Anatomy of the balance of payments crisis in Sri Lanka

The Central Bank has destroyed the country and the wealth of its people since 1951, bringing misery and mayhem; and it’s unlikely to stop now unless its underlying law is radically changed and new rules limit its discretionary power

Sri Lanka is now emerging from its latest balance of payments crisis, with all private sector workers in particular poorer as the rupee collapsed to Rs146 from Rs131 to the US dollar and with events progressing pretty much as expected.

State workers, who got a salary hike with printed money, perhaps preserved some of their purchasing power. People who bought cars and other assets at low interest rates will also escape. Everyone else will be poorer than when the Yahalapalana administration came to power. The updated version of the graphic depicting the Central Bank’s domestic assets stock – a proxy for the volume of money printed – shows that the tide has turned with the stock falling. Provided that the monetary authority keeps policy prudent, things can continue to improve. This column first warned that monetary policy has to tighten when fiscal policy loosens during the presidential election in October 2014. (“Sri Lanka in danger of travelling the PIGS path, with low nominal interest rates: Bellwether”).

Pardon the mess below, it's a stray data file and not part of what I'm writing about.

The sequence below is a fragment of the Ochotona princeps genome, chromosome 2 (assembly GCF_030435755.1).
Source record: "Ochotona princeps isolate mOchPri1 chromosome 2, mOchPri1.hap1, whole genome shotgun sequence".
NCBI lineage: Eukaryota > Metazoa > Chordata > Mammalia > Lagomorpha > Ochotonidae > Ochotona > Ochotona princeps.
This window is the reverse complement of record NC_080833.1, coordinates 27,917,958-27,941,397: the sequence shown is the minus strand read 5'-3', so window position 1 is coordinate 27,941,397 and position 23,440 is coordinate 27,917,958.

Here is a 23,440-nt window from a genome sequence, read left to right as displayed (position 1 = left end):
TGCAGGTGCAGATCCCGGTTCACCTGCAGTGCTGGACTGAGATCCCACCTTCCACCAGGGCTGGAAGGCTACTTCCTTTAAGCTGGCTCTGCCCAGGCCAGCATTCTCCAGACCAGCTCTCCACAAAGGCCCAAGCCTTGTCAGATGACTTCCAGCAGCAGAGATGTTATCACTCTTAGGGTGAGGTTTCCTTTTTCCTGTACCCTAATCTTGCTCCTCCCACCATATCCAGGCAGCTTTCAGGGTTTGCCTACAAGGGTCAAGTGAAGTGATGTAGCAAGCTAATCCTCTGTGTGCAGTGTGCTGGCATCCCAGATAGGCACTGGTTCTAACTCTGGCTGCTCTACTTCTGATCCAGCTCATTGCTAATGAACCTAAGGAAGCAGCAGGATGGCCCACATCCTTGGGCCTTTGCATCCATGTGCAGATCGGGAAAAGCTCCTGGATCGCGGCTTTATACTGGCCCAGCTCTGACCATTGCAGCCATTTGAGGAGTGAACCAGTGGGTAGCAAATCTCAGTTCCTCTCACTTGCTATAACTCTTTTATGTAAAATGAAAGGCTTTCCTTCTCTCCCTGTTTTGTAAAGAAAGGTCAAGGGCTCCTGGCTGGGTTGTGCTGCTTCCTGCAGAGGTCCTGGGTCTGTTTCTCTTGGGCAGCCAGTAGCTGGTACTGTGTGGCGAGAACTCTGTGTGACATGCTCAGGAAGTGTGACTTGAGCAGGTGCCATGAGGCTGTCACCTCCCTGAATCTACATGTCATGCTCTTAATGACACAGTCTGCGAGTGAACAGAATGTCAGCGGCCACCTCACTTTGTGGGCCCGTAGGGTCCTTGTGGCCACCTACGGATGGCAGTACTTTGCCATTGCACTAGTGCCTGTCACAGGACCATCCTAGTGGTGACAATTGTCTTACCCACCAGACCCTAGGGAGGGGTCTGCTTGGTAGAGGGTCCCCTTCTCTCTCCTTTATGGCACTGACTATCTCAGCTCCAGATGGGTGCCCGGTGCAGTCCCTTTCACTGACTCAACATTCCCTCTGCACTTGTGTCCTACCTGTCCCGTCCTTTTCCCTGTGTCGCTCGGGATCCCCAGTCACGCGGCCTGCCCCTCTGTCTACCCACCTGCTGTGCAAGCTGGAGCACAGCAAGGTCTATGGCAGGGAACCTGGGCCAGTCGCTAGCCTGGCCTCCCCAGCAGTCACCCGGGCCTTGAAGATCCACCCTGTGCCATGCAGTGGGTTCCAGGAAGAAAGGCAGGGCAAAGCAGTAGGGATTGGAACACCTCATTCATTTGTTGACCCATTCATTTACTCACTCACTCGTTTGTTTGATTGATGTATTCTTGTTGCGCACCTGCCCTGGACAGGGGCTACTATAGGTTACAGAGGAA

Early Warning

When August credit data was available in November, this column warned in December that the Central Bank will no longer be able to build reserves except through earnings on its reserves (“Sri Lanka may lose the forex reserve beauty contest amid ultra-low interest rates: Bellwether”) and that the currency will soon come under depreciating pressure, forcing the Central Bank to defend the currency. In September, foreign reserves were at $8.8 billion.

“Dollar sales will mop up excess liquidity and foreign reserves will be depleted somewhat,” this column said.

“This will put upward pressure on interest rates. This pressure should not be resisted with liquidity injections, precipitating a balance of payments crisis. The most dangerous action a central bank can engage in is sterilised foreign exchange sales. This is what Latin American and other third world, weak exchange, soft-pegged central banks do.

International commodity prices are low, and the trigger for the 2011 BOP crisis of bank-funded, central bank-accommodated energy subsidies is unlikely to occur in 2015, but stronger private credit and historically low interest rates will weigh in as negative factors.

But, at 6% interest rates, even a deficit of 4-5% of GDP may have the same effect on the broader credit system as a 7-8% GDP deficit. Rating agencies and others may not realise this.